- Psychologists, doctors, dentists, and other professionals use hypnosis every day
- Scientists use hypnosis as a research tool to understand how the mind works
- It is an evidence-based treatment for a variety of conditions including pain
Recently published hypnosis research
Physical therapy under hypnosis for the treatment of patients with type 1 complex regional pain syndrome of the hand and wrist: Retrospective study of 20 cases (2017)
J. Lebon, M. Rongiéres, C. Apredoaei, S. Declaux, P. Mansat
Hand Surgery and Rehabilitation, in press
Type 1 complex regional painful syndrome (CRPS-1) has a complex physiopathology. The aim of this study was to evaluate the effectiveness of physical therapy under hypnotherapy to treat this condition. Twenty patients with CRPS-1 at the wrist and hand were evaluated retrospectively: 13 women and 7 men with an average age of 56 years (34–75). Thirteen patients were in the inflammatory pha...
Hypnosis and top-down regulation of consciousness (2017)
Devin B. Terhune, Axel Cleeremans, Amir Raz, & Steven Jay Lynn
Neuroscience & Biobehavioral Reviews, in press
Hypnosis is a unique form of top-down regulation in which verbal suggestions are capable of eliciting pronounced changes in a multitude of psychological phenomena. Hypnotic suggestion has been widely used both as a technique for studying basic science questions regarding human consciousness but also as a method for targeting a range of symptoms within a therapeutic context. Here we provide a synthesis of current knowledge regarding the characteristics and neurocognitive mechanis...
Hypnopraxia, a new hypnotic technique for hypnoanesthesia (2017)
Nicolas Droueta, Guy Chedeau
Journal of Clinical Anesthesia
Various hypnotic techniques are used in anesthesia, either on their own or as adjuncts. A new hypnotic technique, hypnopraxia, was tested in 5 patients undergoing various procedures (4 colonoscopies, 1 inguinal hernia repair, and 1 transobturator tape procedure). The patients were accompanied throughout the procedure by an anesthetist trained in hypnoanesthesia and hypnopraxia. Initially developed for use in hypnotherapy, the accompaniment with hypnopraxia relied on the closeness of the link between the anestheti...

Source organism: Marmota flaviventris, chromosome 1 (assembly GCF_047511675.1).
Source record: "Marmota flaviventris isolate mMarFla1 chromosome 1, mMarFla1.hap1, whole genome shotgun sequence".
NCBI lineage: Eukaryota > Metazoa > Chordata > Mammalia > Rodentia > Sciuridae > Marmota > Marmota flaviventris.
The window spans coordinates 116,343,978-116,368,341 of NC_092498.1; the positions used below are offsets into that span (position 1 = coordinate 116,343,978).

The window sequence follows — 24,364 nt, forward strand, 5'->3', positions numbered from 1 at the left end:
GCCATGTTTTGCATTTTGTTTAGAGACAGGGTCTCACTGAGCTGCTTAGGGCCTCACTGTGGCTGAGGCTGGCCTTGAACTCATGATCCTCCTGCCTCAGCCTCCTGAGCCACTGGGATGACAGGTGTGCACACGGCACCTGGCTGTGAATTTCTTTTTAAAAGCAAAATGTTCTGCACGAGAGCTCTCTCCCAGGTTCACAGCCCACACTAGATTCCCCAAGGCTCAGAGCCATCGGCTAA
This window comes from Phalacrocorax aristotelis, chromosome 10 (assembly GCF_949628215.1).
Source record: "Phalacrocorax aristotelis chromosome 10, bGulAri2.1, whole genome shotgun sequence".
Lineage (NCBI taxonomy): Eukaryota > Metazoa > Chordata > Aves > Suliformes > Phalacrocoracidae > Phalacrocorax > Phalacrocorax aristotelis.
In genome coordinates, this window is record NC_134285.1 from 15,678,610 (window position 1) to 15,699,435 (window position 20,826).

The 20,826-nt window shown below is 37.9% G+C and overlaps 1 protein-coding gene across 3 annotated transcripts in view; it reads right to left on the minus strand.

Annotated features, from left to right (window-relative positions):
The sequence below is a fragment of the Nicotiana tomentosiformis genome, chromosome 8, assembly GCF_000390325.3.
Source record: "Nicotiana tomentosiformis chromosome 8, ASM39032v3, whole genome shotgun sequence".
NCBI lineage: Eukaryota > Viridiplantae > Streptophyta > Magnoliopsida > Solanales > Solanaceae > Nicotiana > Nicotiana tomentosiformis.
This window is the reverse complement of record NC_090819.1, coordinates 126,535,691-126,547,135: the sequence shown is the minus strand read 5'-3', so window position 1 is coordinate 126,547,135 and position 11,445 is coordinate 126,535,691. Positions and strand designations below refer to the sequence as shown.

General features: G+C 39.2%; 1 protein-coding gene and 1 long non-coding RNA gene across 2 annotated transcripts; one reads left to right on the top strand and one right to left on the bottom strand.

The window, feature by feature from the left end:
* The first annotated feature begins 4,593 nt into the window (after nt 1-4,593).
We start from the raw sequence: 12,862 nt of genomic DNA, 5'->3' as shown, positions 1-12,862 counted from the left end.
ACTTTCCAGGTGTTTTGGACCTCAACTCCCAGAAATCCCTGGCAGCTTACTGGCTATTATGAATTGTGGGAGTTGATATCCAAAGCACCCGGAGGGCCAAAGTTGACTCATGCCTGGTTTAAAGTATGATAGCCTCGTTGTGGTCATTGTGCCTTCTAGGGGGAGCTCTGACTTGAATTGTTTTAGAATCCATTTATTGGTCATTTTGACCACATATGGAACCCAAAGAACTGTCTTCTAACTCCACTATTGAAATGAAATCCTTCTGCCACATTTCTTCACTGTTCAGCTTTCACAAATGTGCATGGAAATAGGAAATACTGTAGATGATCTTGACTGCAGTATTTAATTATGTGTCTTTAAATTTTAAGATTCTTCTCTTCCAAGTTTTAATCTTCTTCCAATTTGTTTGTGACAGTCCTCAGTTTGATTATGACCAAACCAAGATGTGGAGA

Pain modulation as a function of hypnotizability: Diffuse noxious inhibitory control induced by cold pressor test vs explicit suggestions of analgesia (2017)
Fabrizia Fidanzaa, Maurizio Varaninib, Antonella Ciaramellac, Giancarlo Carlid, Enrica L. Santarcangelo
Physiology & Behavior
The aim of the present study was to compare the effects of explicit suggestions of analgesia and of the activation of the Diffuse Noxious Inhibitory Control (DNIC) by cold pressor test on pain perception and heart rate in healthy participants with high (highs, N = 18), low (lows, N = 18) and intermediate scores of hypnotizability (mediums, N = 15) out of hy...
Eliminating stroop effects with post-hypnotic instructions: Brain mechanisms inferred from EEG (2017)
Anoushiravan Zahedia, Birgit Stuermerb, Javad Hatamia, Reza Rostamia, Werner Sommer
The classic Stroop task demonstrates the persistent and automatic effects of the meaning of color words that are very hard to inhibit when the task is to name the word color. Post-hypnotic instructions may enable highly-hypnotizable participants to inhibit the automatic access to word meaning. Here we compared the consequences of hypnosis alone and hypnosis with post-hypnotic instructions on the Stroop effect and its facilitation and in...
What is hypnosis?
Definitions of hypnosis
Types of suggestion
Scientific theories of hypnosis
History of hypnosis
Key people in hypnosis
States of consciousness
Modification of suggestibility
Attention and hypnosis
Hypnosis as a research tool
Genes and hypnotizability
What is hypnotherapy?
Is it effective?
Finding a therapist
Irritable bowel syndrome
Hypnosis research papers
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